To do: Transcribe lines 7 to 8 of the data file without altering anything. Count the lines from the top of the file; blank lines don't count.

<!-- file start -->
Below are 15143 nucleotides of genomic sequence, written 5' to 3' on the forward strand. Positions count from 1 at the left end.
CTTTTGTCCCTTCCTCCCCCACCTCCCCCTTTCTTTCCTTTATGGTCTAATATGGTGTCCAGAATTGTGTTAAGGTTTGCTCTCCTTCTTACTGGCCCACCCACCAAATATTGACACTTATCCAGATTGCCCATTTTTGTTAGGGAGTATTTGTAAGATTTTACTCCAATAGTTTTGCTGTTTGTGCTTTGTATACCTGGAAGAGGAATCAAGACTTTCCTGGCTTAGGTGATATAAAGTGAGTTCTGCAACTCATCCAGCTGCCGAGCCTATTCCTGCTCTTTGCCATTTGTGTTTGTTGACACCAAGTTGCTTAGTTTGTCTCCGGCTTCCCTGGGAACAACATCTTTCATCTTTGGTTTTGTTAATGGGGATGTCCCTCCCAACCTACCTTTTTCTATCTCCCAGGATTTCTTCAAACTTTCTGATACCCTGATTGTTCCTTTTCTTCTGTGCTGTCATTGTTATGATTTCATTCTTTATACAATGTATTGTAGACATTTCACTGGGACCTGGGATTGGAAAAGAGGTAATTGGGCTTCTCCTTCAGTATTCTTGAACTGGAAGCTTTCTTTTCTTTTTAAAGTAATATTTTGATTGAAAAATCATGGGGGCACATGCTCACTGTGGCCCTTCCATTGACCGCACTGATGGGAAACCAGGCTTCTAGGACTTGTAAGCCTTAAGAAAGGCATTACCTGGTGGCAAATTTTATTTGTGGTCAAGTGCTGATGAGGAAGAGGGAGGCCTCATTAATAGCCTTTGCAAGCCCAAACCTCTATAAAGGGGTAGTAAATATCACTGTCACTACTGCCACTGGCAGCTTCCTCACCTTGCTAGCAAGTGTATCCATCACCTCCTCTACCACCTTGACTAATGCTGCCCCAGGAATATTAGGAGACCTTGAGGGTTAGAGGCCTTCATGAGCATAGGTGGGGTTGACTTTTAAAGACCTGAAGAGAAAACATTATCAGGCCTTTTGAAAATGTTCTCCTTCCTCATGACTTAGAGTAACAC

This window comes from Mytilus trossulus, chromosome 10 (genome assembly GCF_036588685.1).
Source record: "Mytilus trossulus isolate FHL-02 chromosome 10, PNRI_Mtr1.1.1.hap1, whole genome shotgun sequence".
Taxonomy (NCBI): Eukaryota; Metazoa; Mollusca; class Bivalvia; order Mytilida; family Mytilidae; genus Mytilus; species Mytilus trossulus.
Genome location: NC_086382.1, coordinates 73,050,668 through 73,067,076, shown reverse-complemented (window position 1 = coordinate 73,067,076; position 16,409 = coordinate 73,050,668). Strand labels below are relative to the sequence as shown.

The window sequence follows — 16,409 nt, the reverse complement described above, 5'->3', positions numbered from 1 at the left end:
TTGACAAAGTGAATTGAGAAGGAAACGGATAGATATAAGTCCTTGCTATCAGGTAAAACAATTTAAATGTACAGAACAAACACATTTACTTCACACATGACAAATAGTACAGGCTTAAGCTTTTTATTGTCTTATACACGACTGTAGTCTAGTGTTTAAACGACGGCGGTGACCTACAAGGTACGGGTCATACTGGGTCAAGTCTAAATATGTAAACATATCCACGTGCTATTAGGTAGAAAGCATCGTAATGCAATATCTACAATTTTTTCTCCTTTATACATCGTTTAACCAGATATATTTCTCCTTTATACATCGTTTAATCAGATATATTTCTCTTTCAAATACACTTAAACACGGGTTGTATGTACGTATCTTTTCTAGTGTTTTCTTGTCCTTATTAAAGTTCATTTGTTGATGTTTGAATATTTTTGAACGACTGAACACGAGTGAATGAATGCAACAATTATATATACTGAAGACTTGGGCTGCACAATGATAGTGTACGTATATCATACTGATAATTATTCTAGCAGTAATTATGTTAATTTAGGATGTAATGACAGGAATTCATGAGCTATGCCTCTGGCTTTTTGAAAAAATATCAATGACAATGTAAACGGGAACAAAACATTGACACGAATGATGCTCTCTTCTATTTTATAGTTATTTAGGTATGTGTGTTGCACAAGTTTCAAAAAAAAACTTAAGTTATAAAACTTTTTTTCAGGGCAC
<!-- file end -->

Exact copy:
The window sequence follows — 16,409 nt, the reverse complement described above, 5'->3', positions numbered from 1 at the left end:
TTGACAAAGTGAATTGAGAAGGAAACGGATAGATATAAGTCCTTGCTATCAGGTAAAACAATTTAAATGTACAGAACAAACACATTTACTTCACACATGACAAATAGTACAGGCTTAAGCTTTTTATTGTCTTATACACGACTGTAGTCTAGTGTTTAAACGACGGCGGTGACCTACAAGGTACGGGTCATACTGGGTCAAGTCTAAATATGTAAACATATCCACGTGCTATTAGGTAGAAAGCATCGTAATGCAATATCTACAATTTTTTCTCCTTTATACATCGTTTAACCAGATATATTTCTCCTTTATACATCGTTTAATCAGATATATTTCTCTTTCAAATACACTTAAACACGGGTTGTATGTACGTATCTTTTCTAGTGTTTTCTTGTCCTTATTAAAGTTCATTTGTTGATGTTTGAATATTTTTGAACGACTGAACACGAGTGAATGAATGCAACAATTATATATACTGAAGACTTGGGCTGCACAATGATAGTGTACGTATATCATACTGATAATTATTCTAGCAGTAATTATGTTAATTTAGGATGTAATGACAGGAATTCATGAGCTATGCCTCTGGCTTTTTGAAAAAATATCAATGACAATGTAAACGGGAACAAAACATTGACACGAATGATGCTCTCTTCTATTTTATAGTTATTTAGGTATGTGTGTTGCACAAGTTTCAAAAAAAAACTTAAGTTATAAAACTTTTTTTCAGGGCAC